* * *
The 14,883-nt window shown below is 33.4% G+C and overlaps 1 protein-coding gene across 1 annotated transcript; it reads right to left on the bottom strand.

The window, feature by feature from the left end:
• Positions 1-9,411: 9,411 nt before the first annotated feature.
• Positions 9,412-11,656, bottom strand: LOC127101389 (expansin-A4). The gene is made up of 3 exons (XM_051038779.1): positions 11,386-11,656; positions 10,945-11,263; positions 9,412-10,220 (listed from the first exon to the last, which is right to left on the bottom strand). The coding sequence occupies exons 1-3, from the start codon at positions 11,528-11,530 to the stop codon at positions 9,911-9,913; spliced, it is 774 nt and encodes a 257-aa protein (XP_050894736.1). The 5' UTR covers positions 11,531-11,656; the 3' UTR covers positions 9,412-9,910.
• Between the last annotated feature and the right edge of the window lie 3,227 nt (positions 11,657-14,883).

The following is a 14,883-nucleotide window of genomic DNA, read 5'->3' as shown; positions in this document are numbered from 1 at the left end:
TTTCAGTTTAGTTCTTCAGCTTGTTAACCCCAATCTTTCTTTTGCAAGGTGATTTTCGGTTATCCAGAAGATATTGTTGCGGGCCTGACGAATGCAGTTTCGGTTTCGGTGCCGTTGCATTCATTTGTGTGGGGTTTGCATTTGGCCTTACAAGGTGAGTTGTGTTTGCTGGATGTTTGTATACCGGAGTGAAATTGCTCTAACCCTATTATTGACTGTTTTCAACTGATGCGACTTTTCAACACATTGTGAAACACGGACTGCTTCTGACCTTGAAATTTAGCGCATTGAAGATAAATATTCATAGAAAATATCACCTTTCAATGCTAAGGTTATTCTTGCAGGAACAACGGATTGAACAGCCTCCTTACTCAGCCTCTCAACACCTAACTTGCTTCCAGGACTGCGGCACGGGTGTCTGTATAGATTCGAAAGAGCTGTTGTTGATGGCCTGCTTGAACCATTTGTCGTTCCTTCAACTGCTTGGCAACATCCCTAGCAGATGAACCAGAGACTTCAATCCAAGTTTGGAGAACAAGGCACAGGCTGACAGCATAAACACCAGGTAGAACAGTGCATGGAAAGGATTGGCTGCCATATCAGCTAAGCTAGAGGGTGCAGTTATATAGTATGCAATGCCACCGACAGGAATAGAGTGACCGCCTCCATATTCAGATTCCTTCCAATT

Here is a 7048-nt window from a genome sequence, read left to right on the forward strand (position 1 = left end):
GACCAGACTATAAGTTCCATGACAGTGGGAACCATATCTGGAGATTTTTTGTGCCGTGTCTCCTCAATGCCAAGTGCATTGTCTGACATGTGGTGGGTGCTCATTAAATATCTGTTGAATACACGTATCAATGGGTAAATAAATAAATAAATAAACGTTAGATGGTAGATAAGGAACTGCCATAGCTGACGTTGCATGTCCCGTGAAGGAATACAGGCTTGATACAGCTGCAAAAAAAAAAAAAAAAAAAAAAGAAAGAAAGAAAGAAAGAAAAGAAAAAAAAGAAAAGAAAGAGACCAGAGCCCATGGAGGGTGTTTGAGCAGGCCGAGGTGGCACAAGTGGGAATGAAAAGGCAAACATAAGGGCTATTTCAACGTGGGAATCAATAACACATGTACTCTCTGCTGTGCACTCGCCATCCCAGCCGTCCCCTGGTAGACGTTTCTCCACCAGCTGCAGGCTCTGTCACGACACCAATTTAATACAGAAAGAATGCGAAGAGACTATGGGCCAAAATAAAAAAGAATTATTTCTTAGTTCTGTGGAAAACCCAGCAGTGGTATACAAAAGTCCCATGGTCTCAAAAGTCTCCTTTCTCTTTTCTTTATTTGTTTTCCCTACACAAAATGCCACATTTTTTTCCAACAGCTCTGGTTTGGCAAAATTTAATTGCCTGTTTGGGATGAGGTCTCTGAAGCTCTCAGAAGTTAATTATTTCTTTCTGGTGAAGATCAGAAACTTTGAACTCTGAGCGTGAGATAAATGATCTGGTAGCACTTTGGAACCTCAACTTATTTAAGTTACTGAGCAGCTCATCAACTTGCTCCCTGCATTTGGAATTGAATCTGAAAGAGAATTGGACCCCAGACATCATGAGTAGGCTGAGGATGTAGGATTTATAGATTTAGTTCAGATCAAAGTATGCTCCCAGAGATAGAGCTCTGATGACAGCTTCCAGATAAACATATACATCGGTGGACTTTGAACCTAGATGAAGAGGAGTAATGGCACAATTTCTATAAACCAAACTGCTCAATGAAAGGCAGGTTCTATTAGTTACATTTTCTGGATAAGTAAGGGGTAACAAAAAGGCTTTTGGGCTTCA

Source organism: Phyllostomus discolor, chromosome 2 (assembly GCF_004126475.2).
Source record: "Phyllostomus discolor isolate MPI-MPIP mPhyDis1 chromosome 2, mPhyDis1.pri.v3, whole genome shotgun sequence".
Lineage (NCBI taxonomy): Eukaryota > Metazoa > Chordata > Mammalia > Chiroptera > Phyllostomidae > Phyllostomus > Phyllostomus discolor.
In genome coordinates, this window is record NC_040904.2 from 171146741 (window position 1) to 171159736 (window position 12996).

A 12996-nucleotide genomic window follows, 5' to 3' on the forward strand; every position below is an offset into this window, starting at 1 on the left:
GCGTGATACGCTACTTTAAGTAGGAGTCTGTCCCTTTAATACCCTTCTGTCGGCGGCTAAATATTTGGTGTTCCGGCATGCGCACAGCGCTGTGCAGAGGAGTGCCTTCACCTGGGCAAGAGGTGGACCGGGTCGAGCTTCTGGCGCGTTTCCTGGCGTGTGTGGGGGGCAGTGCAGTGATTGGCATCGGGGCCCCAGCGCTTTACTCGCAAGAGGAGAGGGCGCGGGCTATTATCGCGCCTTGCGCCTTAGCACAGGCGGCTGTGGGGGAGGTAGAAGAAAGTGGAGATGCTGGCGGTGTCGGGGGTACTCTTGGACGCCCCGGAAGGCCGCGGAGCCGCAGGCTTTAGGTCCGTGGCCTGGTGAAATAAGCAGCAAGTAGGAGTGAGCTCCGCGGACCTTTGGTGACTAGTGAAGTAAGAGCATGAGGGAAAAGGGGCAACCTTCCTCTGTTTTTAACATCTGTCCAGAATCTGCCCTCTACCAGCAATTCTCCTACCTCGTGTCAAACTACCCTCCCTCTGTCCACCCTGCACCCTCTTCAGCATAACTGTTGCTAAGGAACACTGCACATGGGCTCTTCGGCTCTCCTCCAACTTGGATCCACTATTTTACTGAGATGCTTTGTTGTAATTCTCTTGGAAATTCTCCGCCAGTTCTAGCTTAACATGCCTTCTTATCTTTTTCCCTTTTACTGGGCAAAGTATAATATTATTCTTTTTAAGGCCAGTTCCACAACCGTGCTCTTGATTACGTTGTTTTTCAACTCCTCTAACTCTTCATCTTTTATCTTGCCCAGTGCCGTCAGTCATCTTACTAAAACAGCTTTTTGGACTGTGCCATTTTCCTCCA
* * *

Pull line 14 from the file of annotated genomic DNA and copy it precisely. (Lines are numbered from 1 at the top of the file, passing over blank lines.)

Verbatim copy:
A 12996-nucleotide genomic window follows, 5' to 3' on the forward strand; every position below is an offset into this window, starting at 1 on the left: